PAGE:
When you get one of these negative comments, take a moment to detach a little and consider the feedback. Sometimes there is a nugget of truth in there that can help you improve something. If there isn’t a lesson to be learned, just go ahead and bless and release that prospect. Delete them from your list and move on without a second thought. In the long run they did you a favor by waving that “I am not your ideal client” flag.

That’s just one flag that they can pick up and wave. Let’s talk about two others.

The second one is the “Love me up” flag. You’ll know when someone picks up this flag and waves it at you when they  reply to your e-mail and tell you that they love what you shared, that it inspired them, it helped them in some way or maybe they ask a simple follow-up question. Those are the people who are letting you know that they are feeling a connection with you and they are inviting you to deepen that relationship in some way. They resonate with what you have to say, and if you just take some time to love them up a little bit, there is a very good chance they will become a paid client down the road.

Take note of those people who are replying. Take the time to reply back to them and thank them for commenting. Take the time to comment to people who post something … post a comment on your blog. Reply to comments on your social media, and make note of who those people are and follow-up with them later.

If you sent an article on a specific topic, and you have someone who reaches out and tells you how much she found that helpful make note of that fact. The next time you publish something on that topic, go ahead and shoot her an e-mail and say “hey, I just wanted to let you know, it seemed like you were interested in this topic. I just posted another blog post on the same subject and I thought you might be interested in seeing it.”

Open the door for further conversation with them, and once that conversation has been initiated and the relationship is deepened a bit, if you feel that it’s appropriate you can invite her to schedule to a get acquainted call or discovery session to chat some more. Just know that when people are reaching out to you most of the time they are asking to be loved up a little more in your business. Show them that you care. Show them that you are interested in them as a person, and not just as a potential sale.

Do this and you’ll start booking more sales conversations and closing more clients easily.

The third flag is the one that says, “I’m ready! Let’s do this!” They may not use those words, but they are letting you know they are primed and ready and are probably just looking for you to let them know how you can start to work together.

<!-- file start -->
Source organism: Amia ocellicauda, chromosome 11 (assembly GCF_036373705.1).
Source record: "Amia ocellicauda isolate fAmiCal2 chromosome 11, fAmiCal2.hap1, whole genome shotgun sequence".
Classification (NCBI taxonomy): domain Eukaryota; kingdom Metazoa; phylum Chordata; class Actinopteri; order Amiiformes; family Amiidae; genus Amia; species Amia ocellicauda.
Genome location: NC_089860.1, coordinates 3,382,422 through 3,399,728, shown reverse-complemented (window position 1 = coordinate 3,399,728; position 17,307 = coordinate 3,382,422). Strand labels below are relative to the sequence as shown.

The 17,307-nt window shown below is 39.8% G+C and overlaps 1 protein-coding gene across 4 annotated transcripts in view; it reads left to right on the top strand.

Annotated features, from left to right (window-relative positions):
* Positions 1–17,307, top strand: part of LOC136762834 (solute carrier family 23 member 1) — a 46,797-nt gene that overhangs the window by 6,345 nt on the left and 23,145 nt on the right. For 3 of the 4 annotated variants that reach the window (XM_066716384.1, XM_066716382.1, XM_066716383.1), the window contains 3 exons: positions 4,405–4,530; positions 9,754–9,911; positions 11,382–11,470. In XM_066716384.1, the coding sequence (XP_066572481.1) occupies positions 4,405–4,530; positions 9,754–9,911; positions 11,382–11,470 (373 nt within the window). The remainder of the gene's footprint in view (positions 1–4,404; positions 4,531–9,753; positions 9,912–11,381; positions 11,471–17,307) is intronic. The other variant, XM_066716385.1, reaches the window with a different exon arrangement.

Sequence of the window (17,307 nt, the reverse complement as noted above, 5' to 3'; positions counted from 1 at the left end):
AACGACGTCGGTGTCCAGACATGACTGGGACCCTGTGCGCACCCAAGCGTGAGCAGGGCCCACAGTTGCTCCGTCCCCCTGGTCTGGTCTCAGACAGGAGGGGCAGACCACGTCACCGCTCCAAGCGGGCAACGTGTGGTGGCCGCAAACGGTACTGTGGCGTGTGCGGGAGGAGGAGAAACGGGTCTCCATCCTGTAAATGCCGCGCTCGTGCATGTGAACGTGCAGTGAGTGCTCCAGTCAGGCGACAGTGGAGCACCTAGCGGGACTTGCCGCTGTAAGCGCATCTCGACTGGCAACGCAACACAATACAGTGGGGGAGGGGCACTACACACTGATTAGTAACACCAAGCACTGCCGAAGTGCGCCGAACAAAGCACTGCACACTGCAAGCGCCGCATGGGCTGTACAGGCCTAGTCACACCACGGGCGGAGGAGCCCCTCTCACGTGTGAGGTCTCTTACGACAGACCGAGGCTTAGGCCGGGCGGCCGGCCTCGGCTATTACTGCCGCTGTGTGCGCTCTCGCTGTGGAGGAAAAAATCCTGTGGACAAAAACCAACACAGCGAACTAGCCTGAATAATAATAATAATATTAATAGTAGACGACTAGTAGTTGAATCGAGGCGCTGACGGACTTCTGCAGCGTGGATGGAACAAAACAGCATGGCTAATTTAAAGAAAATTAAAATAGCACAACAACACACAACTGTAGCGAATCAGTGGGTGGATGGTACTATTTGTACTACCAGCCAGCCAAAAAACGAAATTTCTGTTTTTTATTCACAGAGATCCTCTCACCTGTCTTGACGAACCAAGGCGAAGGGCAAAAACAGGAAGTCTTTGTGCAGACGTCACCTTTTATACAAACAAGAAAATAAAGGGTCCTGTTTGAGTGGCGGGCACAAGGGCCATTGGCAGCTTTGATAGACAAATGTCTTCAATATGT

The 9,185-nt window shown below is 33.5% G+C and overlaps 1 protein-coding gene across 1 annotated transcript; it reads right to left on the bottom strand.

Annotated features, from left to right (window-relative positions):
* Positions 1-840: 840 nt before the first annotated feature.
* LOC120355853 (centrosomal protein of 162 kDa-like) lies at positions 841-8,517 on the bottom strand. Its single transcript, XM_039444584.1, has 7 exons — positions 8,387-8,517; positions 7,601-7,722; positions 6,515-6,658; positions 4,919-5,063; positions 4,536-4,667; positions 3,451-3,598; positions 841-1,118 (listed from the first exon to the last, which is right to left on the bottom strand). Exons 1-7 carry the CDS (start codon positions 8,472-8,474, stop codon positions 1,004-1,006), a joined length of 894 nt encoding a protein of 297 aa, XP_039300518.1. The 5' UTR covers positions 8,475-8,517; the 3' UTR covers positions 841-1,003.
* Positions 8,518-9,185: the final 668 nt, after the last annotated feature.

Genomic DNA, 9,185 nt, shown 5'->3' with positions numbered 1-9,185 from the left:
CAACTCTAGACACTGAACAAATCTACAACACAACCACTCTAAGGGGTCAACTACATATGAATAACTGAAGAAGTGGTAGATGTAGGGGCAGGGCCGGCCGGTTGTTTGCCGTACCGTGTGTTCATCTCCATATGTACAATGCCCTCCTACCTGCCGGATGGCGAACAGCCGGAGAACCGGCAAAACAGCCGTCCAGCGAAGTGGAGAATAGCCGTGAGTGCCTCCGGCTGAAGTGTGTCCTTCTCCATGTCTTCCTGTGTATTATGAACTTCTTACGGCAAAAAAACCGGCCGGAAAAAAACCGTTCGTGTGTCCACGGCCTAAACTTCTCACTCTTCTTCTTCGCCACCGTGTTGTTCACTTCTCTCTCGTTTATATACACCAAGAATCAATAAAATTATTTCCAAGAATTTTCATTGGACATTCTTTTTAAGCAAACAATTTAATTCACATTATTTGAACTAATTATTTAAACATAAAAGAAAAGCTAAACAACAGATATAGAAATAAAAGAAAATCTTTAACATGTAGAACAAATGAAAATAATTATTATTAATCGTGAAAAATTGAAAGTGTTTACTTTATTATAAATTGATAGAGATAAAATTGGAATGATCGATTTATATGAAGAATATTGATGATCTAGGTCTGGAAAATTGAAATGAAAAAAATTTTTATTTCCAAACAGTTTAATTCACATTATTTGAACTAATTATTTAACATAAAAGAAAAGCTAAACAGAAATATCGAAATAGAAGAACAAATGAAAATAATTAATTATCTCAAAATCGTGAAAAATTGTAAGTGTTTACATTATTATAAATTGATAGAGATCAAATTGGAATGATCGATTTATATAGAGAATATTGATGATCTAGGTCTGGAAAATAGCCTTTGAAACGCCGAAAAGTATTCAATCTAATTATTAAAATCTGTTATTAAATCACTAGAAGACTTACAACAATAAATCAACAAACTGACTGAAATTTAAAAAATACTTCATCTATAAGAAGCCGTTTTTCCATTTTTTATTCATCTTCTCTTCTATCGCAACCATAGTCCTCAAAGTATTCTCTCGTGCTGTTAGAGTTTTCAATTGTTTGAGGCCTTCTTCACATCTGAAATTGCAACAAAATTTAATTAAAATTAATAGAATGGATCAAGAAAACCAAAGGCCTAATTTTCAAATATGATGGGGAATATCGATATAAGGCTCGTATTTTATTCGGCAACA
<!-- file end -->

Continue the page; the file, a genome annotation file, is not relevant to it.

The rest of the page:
They are people who reach out to you asking for follow-up resources. They tell you that they’ve been following you for quite sometime and they have learned a lot from you. These are the people that you want to connect with and reach out to and offer your discovery sessions, or get acquainted calls, or strategy sessions; whatever it is that you do in your business.

If they aren’t ready to dive in right now, keep in touch with them regularly. Check in with them periodically to see how things are going and find out if they need some additional resources or help. Don’t be afraid to tell them you think you can help them and invite them to start working with you.

If you’ve been focusing mainly on the occasional negative feedback and you haven’t been following up, and preferably following up systematically, with those who are subtly letting you know that they are ready to take the next step, then you’ve definitely been leaving money on the table!

Consider any of the feedback that you may receive from your newsletter, your social media posts or your blog and pay attention to see if your audience is waving one of those flags at you. There are a dozen other flags, but those are the three that I want you focus on.

Let’s focus more on the positive ones, on the “Love me up” flag, and the “I’m ready” flag. Look for those. Look for that active participation from your audience, but when you get the “I’m not your ideal client” flag, know that it’s a good thing too. It’s saving you both from frustration later on so go ahead and bless and release them. Don’t feel bad about deleting them from your list and letting them move on.  

I’d love to hear your experiences with unsolicited feedback in your business, and how you handled it. Did you turn it into opportunities, or did you let it derail you? Did you focus on loving up the people who are reaching out to you or have you just sent them a quick thank you and moved on without thinking about it?

Share your thoughts in the comment section below!